Last Friday, I finally got my butt down to the Lightbox to check out the David Cronenberg exhibit, Evolution.
|Just a sample of what screened over the last few months.
It did not disappoint! Starting with his early experimental works from the late sixties, Cronenberg's entire career to date was laid out before me. I was really impressed with some of the relics on display. Great care was given to celebrating just how important he is, not just to Canadian film, but film in general.
Even though the show feels like one long journey, the literature accompanying the exhibits does break down Cronenberg's career into three parts. The first part includes Shivers up to Scanners, where the protagonist has been affected by medical experimentation in some capacity. The second runs from Videodrome to Naked Lunch where the protagonist assumes control of his fate. More specifically, unlike being preyed upon by the mad scientists of his previous works, these protagonists are often the purveyors of their own suffering, by way of their particular obsessions. The latter part of Cronenberg's career sees him moving away from using genre to mask his metaphors. His films all share the same theme of being consumed by some outer influence, whether it be a body-changing parasite, or some zealous ideal.
Anyway, enough with the academia. Here's some of the cool shit this thing had to offer.
|The headset from Videodrome.
|Civic TV from Videodrome
|Stillson pins from The Dead Zone.
|Dr. Brundle's Telepod from The Fly.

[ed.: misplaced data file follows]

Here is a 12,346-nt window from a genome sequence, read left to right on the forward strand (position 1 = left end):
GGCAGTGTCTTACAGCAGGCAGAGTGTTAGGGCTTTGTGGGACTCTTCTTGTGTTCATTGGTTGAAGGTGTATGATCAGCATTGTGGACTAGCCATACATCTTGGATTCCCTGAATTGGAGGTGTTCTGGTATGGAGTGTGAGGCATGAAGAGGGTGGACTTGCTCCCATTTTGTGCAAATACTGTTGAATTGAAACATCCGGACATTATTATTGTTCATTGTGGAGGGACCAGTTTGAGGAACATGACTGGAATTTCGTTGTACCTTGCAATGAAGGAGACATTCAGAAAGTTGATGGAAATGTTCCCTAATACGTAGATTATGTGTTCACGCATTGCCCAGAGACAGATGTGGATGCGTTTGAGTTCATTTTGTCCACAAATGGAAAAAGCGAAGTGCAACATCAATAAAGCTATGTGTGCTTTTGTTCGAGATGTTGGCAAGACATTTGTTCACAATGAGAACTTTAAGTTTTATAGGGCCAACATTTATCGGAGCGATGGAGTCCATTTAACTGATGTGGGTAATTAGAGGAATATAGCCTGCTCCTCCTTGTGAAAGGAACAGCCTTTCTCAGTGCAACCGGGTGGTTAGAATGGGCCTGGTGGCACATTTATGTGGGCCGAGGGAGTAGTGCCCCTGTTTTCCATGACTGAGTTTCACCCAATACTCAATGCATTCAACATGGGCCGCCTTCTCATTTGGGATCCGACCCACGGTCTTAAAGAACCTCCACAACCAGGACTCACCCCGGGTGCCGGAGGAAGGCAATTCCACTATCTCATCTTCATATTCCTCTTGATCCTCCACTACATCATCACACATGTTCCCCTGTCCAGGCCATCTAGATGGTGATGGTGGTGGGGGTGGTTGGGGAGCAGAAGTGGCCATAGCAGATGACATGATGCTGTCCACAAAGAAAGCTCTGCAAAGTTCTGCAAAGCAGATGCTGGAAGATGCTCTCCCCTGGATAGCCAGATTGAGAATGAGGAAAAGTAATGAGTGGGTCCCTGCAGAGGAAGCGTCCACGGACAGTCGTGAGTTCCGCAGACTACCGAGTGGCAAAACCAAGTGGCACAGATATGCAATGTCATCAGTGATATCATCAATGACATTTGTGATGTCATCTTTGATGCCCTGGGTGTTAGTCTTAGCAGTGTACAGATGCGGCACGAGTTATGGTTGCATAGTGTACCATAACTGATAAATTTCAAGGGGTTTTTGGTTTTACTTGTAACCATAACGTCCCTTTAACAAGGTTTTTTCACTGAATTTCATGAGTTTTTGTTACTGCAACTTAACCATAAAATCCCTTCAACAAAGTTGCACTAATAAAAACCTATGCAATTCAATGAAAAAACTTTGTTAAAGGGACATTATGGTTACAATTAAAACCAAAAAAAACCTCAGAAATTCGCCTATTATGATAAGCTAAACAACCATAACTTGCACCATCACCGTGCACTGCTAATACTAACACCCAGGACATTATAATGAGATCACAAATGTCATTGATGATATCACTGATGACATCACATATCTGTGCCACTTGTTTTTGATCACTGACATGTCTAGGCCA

|Mutant twin from Dead Ringers.
There were so many cool props here. It really just reminded me how visually cerebral the work of Cronenberg really is, and how many of his films I need to rewatch. Naked Lunch and Existenz especially.
There were lots of pullout drawers throughout the exhibit which showed everything from early design sketches to excerpts from unproduced screenplays. My favourite were the test screening viewer cards for Videodrome which had things like, “Absolutely Disgusting!” and “SUCKED” scribbled across them. Everyone's a critic I suppose.
There was an entire section dedicated to Naked Lunch. We are so lucky that this movie was made before the mass CG era. The design team really had to work overtime for the sheer amount of crazy creatures that appear in this film.
The tour was capped off with a cool little twenty-minute documentary that culled together interviews with the man over the course of his career, including bits from this one from 1982.
This was the first exhibit that TIFF has created, so I wager it will be going on tour at some point. If this ends up near you, I implore you, GO! I'm telling you, you won't regret it. You haven't lived until you've had a few with a Mugwump!
*Photos courtesy of Photostar, Torontoist.com, Toronto Life & Michael Schwartz.